I see her making improvements in her strength every few days. It is slow going, but today when we put her on her tummy she held herself up on her arms for longer than she ever has, and she held herself in a crawl position without freaking out like she tends to. She is also starting to scoot herself across the bed when she wants something that is out of reach which is new.

Phoebe has not lost any ability, walking or otherwise, that she can not completely recover. Sometimes people ask if she will ever walk again and I forget that I might not have communicated that. Yes, Phoebe will be able to walk again with agressive physical therapy and we are setting up in-home therapy for her during the times she is home. I am also told that she will see an ‘Orthotist’ (sp?) who will take a mold of her legs to create cast-like braces for her to wear in order to correct her foot-drop and get her muscles stretched out correctly. She has a lot of work ahead of her, but her spirit is so strong and her motivation so inspiring!

Thursday is MRI day, and we appreciate your prayers! Here’s Phoebe and her Daddy tonight at bedtime…..

Back Again So Soon?


Look who got to come home again today!  Here she is watching her brothers jump on the trampoline….

Her fever abated again and she got another good dose of IV antibiotics so she was released from the hospital today and is doing great. We will go back on Tuesday for labs and be admitted for the night to prep for her scheduled MRI on Wednesday. Yep, it’s MRI time to check for tumor re-growth. She will be intubated and sedated for 3 hours while they scan her brain and spine. It’s always nerve-wracking waiting on those results, they even have a name for it in cancer circles; “scanxiety”. Please pray for a clean MRI and also that Phoebe will do well under anesthesia. Hoping our weekend is uneventful and grateful to have our girl home!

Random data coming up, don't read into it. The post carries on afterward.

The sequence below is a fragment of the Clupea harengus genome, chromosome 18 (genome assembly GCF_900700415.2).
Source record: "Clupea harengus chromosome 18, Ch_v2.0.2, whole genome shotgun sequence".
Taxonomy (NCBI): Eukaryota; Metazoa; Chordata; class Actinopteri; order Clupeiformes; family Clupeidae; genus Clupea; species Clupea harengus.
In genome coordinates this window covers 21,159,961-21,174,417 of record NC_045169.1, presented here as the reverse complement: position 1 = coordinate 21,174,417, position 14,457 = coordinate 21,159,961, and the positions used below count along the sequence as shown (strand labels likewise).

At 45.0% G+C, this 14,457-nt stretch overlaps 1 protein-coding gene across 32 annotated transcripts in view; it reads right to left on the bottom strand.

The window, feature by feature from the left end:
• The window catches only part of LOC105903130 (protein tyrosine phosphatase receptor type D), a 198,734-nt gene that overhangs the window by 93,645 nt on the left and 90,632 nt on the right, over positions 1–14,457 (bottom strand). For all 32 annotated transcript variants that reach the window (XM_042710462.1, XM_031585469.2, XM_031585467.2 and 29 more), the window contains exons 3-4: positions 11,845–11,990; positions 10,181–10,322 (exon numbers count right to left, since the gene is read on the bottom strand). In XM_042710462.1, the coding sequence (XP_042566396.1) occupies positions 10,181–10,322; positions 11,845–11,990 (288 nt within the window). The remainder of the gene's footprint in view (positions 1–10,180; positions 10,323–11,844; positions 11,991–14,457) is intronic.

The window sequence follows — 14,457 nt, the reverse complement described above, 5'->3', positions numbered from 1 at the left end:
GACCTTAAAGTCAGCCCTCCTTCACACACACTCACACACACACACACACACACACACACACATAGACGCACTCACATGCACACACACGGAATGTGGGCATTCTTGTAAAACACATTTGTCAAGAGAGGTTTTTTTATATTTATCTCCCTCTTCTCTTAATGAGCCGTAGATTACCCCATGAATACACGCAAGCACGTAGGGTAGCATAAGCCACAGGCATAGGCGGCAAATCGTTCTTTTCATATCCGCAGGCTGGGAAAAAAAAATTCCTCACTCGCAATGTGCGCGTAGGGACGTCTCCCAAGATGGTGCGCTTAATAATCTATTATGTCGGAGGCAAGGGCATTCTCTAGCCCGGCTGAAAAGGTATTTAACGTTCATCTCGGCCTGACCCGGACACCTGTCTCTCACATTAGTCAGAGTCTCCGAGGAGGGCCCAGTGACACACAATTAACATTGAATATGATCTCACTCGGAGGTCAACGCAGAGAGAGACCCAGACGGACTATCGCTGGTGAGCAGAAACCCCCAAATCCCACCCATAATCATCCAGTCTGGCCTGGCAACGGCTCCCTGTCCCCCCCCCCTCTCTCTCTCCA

Nathan took Phoebe back to the hospital today to be admitted. Another fever this morning signaled it was time to go.

Today found me at Six Flags of all places, with my boys and Jocelyn and a thousand flashbacks of my growing up years. As a kid I divided my time between Wet-N-Wild and  Six Flags in the summer time. A Season Pass was $40 and Mom would drop me off with a friend for the day. That’s why I know every turn on the Mine Train and the scary part that makes everyone scream right before they drop into the tunnel. I know the dank smell of the “Cave” that use to house “speelunkers” but now hosts a “Yosemite Sam” theme, and the Conquistador and the Shockwave and so on. I was surprised so much of the park remains unchanged.

And everything in my life has changed.

My ten year old feet climbed those stairs and walked those pathways and waited in long lines in the sweltering Texas heat. And I keep having these kind of full-circle moments lately. I’m aware that I’m acutely tuned in to the cycle of life now in a way I have never experienced before. It’s almost like I’ve developed a sixth sense.

When we moved to Dallas one of the first things on my to-do list was to get a library card for the boys. The Preston-Royal library near our house looks almost out of place flanked by sprawling houses and carefully manicured lawns. The building is a leftover from the 50’s with big white arches in front and spackled concrete decor on the exterior walls. I remember thinking how it didn’t blend in to the landscape the first time we went and I was glad for it. I prefer an older building with character to a newer one any day.

The other day Mom asked which library we went to. When I told her Preston-Royal, she sighed and told me that she spent many an hour in highschool there writing research papers and book reports. I was fascinated…to think that her grandchildren now curl up with books in the corners of that building which appears largely unchanged since the time she frequented it. They inhabit the same space 40 years later. The next time we went, I could almost see her there at a table, her head bent down over a paper. She looked like she does in that graduation picture in her cap and gown by my grandparents swimming pool. She would have been just 2 years shy of marrying my father, four years from my beginning.